For golfers, the lower they score, the more difficult it is to show significant improvement in their scores. Golfers get better, then worse, then better. The steps forward might outdo the regressions, but it’s never a steady forward march. Then again, never say never.
Yupaporn Kawinpakorn, senior superstar for the Kansas University women’s golf team, defies all norms when it comes to making herself better.
Kawinpakorn set the KU record for average score as a freshman, broke it as a sophomore, again as a junior and again this season, when she has made her biggest leap yet. Her average scores from freshman season through now: 75.42, 74.46, 73.35, 71.23.
As impressive as the 2.12-stroke improvement is, it ranks just second in significance to another way she has made herself a better golfer. “Mook,” the nickname all teammates and coaches use to address her, has made that monumental leap from consistently contending to closing the deal to win.
A native of Thailand, Kawinpakorn had won one tournament, as a freshman, in her first three seasons at KU. She has entered nine this season and has won five tournaments. Mook guns for a sixth 2016 tournament title this weekend at the Big 12 championship at Dominion Country Club in San Antonio.
After that, it’s on to the NCAA regionals, where she will compete as an individual, unless KU’s team pulls off the upset of the century and wins the Big 12 team title.
Kawinpakorn’s remarkable improvement comes in part from working on her short game, gaining a little distance from getting stronger in the weight room and refining her putting stroke. Yet, the biggest leap forward, she said, has taken place between the ears.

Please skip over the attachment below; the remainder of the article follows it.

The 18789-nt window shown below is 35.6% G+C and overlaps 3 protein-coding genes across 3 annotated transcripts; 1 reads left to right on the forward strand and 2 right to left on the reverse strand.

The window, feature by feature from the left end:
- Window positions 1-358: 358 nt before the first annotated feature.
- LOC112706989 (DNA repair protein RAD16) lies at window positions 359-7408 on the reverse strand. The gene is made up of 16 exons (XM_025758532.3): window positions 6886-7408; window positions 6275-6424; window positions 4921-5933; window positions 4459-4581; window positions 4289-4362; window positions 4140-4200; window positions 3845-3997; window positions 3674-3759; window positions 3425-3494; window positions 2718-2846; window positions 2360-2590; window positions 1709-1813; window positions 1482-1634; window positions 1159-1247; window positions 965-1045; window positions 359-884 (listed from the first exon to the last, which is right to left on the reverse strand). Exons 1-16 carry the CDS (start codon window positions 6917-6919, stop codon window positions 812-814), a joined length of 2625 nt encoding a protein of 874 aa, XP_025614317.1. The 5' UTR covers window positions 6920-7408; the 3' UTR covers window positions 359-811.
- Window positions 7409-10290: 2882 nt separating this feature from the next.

“My mental game before was not in poor condition, but not in great condition,” she said. “I feel like if I stick with the process, that process will take me wherever I want to go. Whenever I take the lead I need to keep my head down and focus on shot by shot and not thinking about other people’s score. I’m getting better at that.”
Mook said she has taken advantage of the sports psychologist provided by the athletic department, but added, “Mostly I talk to Josh. He’s my personal shrink.”
That would her swing coach, Josh Nahm, head of instruction at Firekeeper and husband of KU assistant women’s golf coach Katy Nahm, who handles most of the recruiting for the program.
Head coach Erin O’Neil lauded Mook for having a terrific attitude that rubs off on younger players.
“I think probably the most significant improvement we’ve seen in her is in her course management, how she manages her emotions and some of the decisions she makes under pressure,” O’Neil said.
Mook has performed so well under par that when Golfweek’s updated college golf rankings were released, she appeared at No. 8, seven spots behind UCLA’s Bronte Law.